Hunting, Fishing, and Environmental Virtue
Reconnecting Sportsmanship and Conservation
Publication Year: 2013
Published by: Oregon State University Press
Title Page, Copyright
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Acknowledgments . . . . . . . . . . . . . . . . . . . . . . . . . . . . . . . . . .8Introduction . . . . . . . . . . . . . . . . . . . . . . . . . . . . . . . . . . . . . . .9Part One: Philosophy and Field Sports . . . . . . . . . . . . . . . .13Chapter One: The Sportsman Thesis . . . . . . . . . . . . . . . . . . . . 14The Historical Role of the Sportsman Thesis . . . . . . . . . . . . 14...
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Thanks first to my friend and fellow angler/philosopher John Spissinger, who challenged me to think about leisure and who read and commented on many versions of this book. Without his support and enthusiasm for Thanks also to my wife and colleague, Beth Dixon, for her careful For permission to use portions of articles I’ve published, thanks to ...
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Aldo Leopold once declared that North American hunters are puzzled. Seven decades later, I’d say that not much has changed. If anything, things have gotten worse. Hunting and angling have lost their ethical center. We seem incapable of rationally defending them against moral critics and, equally importantly, against pretended friends in commerce and politics. ...
Part One: Philosophy and Field Sports
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In this first part I discuss the history and philosophical background for the sportsman thesis. Classically, there was thought to be a close connection between skills and virtues, one that has received considerable attention recently. After a brief tour of the history of the sportsman thesis, I consider three ways in which the development of skills has been connected to the ...
Chapter One: The Sportsman Thesis
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The sportsman thesis, broadly speaking, holds that hunting and angling are instrumental in the development of character. It’s a thesis as old as ancient Greece and as new as the latest issue of Fly Rod & Reel. Its career is full of twists and turns, rejection and rediscovery. While I shall sample this history in order to establish the pedigree of the thesis, I am really ...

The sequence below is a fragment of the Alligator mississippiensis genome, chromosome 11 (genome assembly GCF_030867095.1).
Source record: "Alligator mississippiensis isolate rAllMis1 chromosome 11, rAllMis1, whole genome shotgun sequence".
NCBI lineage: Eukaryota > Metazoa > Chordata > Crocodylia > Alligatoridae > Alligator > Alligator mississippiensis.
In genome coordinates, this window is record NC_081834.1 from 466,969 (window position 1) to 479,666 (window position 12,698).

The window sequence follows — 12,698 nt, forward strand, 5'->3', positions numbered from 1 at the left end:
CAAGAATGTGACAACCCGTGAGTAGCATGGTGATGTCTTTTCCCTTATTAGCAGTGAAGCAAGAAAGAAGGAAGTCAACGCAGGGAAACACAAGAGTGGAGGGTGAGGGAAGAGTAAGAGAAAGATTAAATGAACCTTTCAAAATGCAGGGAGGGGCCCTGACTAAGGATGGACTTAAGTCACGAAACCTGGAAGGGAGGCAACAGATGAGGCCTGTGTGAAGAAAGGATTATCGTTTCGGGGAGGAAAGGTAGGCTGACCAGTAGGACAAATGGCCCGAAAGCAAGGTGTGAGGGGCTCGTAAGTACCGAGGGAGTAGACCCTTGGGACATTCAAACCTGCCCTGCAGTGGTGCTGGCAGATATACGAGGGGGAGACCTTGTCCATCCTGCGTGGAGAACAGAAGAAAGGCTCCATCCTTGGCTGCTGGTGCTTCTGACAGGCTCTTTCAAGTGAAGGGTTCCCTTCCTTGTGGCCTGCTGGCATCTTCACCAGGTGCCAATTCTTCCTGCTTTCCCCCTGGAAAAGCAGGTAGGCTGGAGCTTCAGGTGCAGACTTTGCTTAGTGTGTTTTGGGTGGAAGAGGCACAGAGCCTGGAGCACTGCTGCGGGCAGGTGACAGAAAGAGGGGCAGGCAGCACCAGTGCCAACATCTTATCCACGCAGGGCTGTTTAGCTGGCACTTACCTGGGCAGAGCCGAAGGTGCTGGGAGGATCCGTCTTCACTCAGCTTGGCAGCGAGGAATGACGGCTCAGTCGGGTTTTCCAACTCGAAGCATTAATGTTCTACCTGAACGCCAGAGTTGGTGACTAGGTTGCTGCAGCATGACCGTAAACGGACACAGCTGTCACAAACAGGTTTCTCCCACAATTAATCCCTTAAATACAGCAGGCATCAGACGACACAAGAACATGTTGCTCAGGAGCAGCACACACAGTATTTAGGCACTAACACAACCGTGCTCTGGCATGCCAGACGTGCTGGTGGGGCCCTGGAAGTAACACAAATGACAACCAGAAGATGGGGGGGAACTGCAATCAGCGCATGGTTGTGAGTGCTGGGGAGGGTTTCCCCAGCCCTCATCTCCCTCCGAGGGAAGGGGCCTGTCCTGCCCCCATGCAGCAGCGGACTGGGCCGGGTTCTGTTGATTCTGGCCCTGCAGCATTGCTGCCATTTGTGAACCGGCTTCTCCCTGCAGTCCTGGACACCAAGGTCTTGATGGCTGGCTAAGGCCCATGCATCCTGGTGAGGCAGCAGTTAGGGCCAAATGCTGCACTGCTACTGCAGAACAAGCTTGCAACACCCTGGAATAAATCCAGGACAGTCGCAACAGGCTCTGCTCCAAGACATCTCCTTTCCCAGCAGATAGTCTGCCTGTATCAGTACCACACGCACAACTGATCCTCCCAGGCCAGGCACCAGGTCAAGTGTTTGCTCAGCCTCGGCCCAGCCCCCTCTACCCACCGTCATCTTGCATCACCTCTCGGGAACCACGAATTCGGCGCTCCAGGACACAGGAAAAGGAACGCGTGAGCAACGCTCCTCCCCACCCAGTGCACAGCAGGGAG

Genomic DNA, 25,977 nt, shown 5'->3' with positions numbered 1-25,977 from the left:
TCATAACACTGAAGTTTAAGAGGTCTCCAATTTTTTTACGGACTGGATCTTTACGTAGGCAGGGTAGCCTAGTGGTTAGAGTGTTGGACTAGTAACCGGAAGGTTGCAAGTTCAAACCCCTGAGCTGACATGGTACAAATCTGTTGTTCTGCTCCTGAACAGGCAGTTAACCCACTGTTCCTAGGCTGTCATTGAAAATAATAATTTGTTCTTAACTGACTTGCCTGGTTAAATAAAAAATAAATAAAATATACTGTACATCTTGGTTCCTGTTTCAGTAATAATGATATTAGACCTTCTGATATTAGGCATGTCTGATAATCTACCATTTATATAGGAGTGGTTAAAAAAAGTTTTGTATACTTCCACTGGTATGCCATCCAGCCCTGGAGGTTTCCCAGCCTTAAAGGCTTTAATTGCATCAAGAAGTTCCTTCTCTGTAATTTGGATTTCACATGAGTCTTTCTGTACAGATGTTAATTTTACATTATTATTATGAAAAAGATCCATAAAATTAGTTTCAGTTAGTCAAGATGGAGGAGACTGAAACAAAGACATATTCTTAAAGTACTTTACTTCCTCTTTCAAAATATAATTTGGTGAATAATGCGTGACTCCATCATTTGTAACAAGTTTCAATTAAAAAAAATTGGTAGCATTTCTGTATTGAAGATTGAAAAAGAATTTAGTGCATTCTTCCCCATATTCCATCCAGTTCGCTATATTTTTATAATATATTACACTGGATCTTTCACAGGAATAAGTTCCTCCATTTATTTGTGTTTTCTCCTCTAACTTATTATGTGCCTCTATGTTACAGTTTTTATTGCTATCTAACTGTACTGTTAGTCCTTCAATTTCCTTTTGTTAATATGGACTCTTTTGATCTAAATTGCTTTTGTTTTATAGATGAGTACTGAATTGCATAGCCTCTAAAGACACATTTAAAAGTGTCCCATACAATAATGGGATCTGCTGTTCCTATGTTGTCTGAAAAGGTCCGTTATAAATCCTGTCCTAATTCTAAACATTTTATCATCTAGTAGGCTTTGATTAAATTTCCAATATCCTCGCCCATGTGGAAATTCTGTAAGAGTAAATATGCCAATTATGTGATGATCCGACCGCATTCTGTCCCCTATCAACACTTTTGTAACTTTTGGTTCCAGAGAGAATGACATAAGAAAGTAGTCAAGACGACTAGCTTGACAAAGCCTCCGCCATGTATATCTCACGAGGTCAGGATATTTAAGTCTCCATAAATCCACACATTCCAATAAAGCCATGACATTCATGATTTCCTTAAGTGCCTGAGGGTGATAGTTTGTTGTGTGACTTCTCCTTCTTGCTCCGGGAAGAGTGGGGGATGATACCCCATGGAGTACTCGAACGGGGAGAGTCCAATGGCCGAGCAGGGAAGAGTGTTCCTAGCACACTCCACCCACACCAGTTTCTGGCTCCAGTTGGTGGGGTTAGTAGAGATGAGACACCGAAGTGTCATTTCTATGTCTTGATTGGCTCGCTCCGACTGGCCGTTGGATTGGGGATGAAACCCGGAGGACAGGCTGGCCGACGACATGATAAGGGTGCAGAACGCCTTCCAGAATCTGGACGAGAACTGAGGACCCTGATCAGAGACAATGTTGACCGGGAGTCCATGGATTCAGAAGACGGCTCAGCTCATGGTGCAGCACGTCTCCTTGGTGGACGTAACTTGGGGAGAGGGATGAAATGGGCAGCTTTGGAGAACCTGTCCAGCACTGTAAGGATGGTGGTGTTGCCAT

Chapter Two: From Beginner to Expert
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...philosophically and socially. The gap between practice and virtue and the various historical exclusions are not the only problems for the sportsman thesis. But, of immediate concern is bridging the gap between field sports and character development. To do so we’ll begin with the concept of It is difficult to see how a good character may be derived from doing field ...
Chapter Three: Choosing Character-Enriching Activities
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...both background knowledge and experience united by diagnosis and practice to solve problems skillfully. This is the way the best action is arrived at based on one’s diagnostic skills and one’s ability to carry out the planned action. To catch a trout I must diagnose where it is likely to be, what it is likely to eat, and have the skills necessary to put the ...
Part Two: Environmental Virtues and Field Sports
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The view I am proposing is one version of the sportsman thesis: that field sports when practiced properly will lead to the development of certain environmental virtues. These virtues, while seemingly lower in the pantheon than Platonic courage or Aristotelian sagacity, and even Roosevelt’s manliness, have great importance in environmental ethics....
Chapter Four: From Gentlemen to Conservationists
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The traditional sportsman thesis boldly asserts that certain virtues will arise from the practice of field sports. However, it leaves unexplained, among other things, the way this might actually happen. The sportsman thesis does posit a brief answer to the question of which good is served, namely, the good of being a gentleman. If we must give up the notion of ...
Chapter Five: The Biotic Good
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...directed toward a new good, one that will require significant sacrifices. What is the good of the biotic community and how might field sports be directed to bring about this good? In terms of virtues, which list is most appropriate for the good of the biotic community and how might it be enabled by field sports? In order to answer these questions, we will ...
Chapter Six: Environmental Virtues
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...virtues that might replace those first articulated in the sportsman thesis? The biotic good is the integrity, stability, and beauty of the community. Conservation practices must aim at this goal. These practices are not just field sports, but also include farming, logging, and ranching; in addition those professional practices of conservation found in state and ...